The world has come a long way in understanding and probing the human microbiome in recent years, thanks to transformative new technologies like high-throughput sequencing. Research on the microbiome, particularly the gut microbiome, garners ever-increasing attention from both the scientific and public eye (and the press). But as with most other fads, there's a need to parse out fact from fiction, correlation from causation, reality from overhype, when determining how exactly the microbiome affects human health. Funneling down the complex etiology of human diseases to a particular gut microbe or set of microbes often involves far-reaching claims incompletely supported by experimental evidence.
The field of microbiome research is truly sprawling, the claims seemingly covering everything under the sun. For example, recent studies have claimed that autism can be attributed to gut microbes, that tumor microbiomes affect the progression of pancreatic cancer, and that the presence of Veillonella atypica in the gut improves the ability to run – the works. Health conditions that have been linked to the microbiome span diabetes, IBS, obesity, autoimmune diseases, mood disorders, allergies, atherosclerosis… Some of these studies seem more grounded in biology, such as those that involve diet and metabolism, while others seem more interpretative, such as those involving the autism spectrum. A more outlandish study even reported that having Christmas dinner with in-laws causes changes in gut microbiome composition. I've found it very disorienting to wade through these vast swaths of causal relationships attributed to the microbiome, to winnow out what's credible and what's not. Some parts of the field teeter on modern-day snake oil, best lampooned by the "Overselling the Microbiome" Award by Jonathan Eisen at UC Davis. When Internet ads now include microbiome-themed spin-offs of 'Doctors hate this! One weird trick…', it’s probably a good indication that the hype is far-reaching.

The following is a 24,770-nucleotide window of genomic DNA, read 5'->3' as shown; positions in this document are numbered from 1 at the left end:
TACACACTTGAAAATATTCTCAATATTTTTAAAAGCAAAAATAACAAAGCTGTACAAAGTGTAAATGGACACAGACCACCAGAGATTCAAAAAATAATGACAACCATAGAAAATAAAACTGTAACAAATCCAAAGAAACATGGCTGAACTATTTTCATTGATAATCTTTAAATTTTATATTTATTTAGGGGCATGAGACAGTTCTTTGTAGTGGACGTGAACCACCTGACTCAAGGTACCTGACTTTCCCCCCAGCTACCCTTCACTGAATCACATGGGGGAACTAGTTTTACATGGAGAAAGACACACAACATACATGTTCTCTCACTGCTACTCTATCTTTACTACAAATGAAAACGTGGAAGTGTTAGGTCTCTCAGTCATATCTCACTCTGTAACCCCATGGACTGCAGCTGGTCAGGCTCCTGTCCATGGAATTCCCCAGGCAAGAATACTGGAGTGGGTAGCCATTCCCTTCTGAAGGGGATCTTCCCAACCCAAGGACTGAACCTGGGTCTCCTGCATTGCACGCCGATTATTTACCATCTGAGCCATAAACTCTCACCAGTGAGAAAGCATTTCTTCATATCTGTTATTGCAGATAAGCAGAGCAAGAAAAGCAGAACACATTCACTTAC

So, here are some reads regarding good practice in designing and critically appraising microbiome studies: how to squint past the flashiness of the microbiome limelight.
▪ 2020 Walter et al. piece: "Establishing or Exaggerating Causality for the Gut Microbiome: Lessons from Human Microbiota-Associated Rodents"
▪ 2018 Fischbach piece: "Microbiome: Focus on Causation and Mechanism"
▪ 2014 Hanage piece: "Microbiome science needs a healthy dose of skepticism"
The two more recent pieces expand upon points made by Hanage's 2014 precedent, which puts forth five key questions for scrutinizing microbiome research: 1. Can experiments detect differences that matter? 2. Does the study show causation or just correlation? 3. What is the mechanism? 4. How much do experiments reflect reality? 5. Could anything else explain the results? Keeping such questions close at hand prevents being blindsided by hype. Hanage, Walter, and Fischbach all warn against turning the microbiome into the default scapegoat for all unknowns regarding the human body in health and in disease.
One such strategy to winnow out the evidence-backed is to direct efforts towards elucidating mechanisms at the molecular level, as discussed in the Fischbach perspective piece. Taking a reductionist approach to the microbiome produces more meaningful findings. Another is to stay vigilant about mouse models and to use them only when appropriate, as discussed by Walter et al. Transplanting human microbiota into a murine surrogate host is unlikely to produce the same conditions as in the original host, and studies should be careful not to conflate experimental units with observational units. Accordingly, the piece presses that funding agencies should be prepared to provide for increased costs associated with more stringent animal-model studies.
Walter et al. also make a good point about where some responsibility for hole-riddled studies falls. Much of the blame for the surge in publications on disproportionately overstated microbiome research falls on current publication and funding infrastructures. Publications, whether scientific journals or general news outlets, are skewed towards flashy positive-result publications and attention-drawing headlines. Negative results are shelved away out of sight. The piece offers an apt description of this mindset: "in pursuit of the spectacular."
So, both direct and indirect producers of research should be prepared to make changes, for the sake of preventing misinformation. We currently live in the so-called "post-truth era," bursting at the seams with fake news, but maybe at least the science should make every effort to be credible. There are time, effort, and cost sacrifices required, but then again, no guts, no glory.